[ dih-sweyd ]
/ dɪˈsweɪd /

verb (used with object), dis·suad·ed, dis·suad·ing.

to deter by advice or persuasion; persuade not to do something (often followed by from): She dissuaded him from leaving home.
Archaic. to advise or urge against: to dissuade an action.


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Origin of dissuade

1505–15; < Latin dissuādēre, equivalent to dis- dis-1 + suādēre to recommend, urge, derivative of suād-, base of suāvis tasting agreeable; see suave


dis·suad·a·ble, adjectivedis·suad·er, nounpre·dis·suade, verb (used with object), pre·dis·suad·ed, pre·dis·suad·ing.un·dis·suad·a·ble, adjective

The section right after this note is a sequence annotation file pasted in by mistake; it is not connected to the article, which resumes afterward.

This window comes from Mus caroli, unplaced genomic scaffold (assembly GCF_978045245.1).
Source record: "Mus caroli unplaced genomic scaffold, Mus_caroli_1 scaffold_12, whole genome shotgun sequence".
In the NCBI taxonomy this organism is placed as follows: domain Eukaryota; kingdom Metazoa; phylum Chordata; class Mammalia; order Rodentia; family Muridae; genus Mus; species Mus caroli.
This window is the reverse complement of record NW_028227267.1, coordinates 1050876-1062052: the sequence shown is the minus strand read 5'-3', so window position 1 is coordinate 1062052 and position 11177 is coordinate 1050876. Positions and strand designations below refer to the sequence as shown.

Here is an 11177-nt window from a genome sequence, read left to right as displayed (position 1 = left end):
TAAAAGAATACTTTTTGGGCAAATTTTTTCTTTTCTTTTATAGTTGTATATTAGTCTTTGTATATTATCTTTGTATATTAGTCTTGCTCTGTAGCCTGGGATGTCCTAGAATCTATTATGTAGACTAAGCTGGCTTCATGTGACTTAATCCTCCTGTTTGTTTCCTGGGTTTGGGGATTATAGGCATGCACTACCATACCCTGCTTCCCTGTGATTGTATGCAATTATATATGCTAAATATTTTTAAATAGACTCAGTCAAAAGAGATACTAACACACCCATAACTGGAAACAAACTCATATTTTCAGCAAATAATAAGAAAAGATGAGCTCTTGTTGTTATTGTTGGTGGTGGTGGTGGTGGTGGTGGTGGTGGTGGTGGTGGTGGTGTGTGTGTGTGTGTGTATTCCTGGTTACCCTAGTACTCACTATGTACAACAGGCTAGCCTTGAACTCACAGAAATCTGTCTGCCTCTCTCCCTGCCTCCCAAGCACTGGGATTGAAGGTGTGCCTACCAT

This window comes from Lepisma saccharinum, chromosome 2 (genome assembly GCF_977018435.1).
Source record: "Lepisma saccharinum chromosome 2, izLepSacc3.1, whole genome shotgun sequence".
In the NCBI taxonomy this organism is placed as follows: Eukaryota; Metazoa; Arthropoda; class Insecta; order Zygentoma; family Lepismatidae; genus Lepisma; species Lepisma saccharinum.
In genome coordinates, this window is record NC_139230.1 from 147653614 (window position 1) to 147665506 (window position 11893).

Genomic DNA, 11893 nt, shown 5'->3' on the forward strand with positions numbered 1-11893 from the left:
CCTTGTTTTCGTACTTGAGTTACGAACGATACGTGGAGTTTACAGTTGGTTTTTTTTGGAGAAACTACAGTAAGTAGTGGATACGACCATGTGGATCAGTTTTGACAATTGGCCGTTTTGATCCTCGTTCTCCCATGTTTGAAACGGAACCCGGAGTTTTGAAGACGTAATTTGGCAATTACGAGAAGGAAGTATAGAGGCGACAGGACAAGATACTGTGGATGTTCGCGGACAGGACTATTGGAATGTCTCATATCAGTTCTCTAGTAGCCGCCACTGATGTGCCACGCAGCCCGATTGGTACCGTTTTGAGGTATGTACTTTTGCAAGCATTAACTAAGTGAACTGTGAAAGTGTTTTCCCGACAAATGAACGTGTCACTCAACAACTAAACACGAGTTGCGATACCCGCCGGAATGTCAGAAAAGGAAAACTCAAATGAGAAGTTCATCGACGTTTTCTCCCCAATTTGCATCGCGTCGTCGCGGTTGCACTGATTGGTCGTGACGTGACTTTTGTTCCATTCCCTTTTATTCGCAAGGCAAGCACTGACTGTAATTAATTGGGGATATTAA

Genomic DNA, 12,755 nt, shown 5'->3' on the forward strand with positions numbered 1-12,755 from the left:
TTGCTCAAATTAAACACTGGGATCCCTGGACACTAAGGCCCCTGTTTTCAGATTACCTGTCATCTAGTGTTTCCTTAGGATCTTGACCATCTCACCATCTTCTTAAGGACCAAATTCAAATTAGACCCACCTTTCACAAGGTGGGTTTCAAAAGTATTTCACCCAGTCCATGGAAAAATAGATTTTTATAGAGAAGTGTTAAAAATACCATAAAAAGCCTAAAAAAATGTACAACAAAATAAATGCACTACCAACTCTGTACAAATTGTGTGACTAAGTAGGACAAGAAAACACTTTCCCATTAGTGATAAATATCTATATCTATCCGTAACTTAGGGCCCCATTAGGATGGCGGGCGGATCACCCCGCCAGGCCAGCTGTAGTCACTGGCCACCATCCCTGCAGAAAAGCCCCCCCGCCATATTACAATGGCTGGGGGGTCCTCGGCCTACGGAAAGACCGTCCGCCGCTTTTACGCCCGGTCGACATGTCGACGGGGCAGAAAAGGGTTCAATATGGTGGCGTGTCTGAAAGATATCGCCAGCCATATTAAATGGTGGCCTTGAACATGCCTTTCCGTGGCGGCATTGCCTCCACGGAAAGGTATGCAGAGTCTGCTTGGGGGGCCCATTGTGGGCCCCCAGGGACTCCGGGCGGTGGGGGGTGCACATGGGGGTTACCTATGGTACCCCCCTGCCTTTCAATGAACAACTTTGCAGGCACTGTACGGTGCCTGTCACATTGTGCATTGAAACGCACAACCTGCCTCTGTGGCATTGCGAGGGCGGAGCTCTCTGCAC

Dictionary.com Unabridged Based on the Random House Unabridged Dictionary, © Random House, Inc. 2020

Example sentences from the Web for dissuade

British Dictionary definitions for dissuade

/ (dɪˈsweɪd) /

verb (tr)

(often foll by from) to deter (someone) by persuasion from a course of action, policy, etc
to advise against (an action, etc)

Derived forms of dissuade

Word Origin for dissuade

C15: from Latin dissuādēre, from dis- 1 + suādēre to persuade
Collins English Dictionary - Complete & Unabridged 2012 Digital Edition © William Collins Sons & Co. Ltd. 1979, 1986 © HarperCollins Publishers 1998, 2000, 2003, 2005, 2006, 2007, 2009, 2012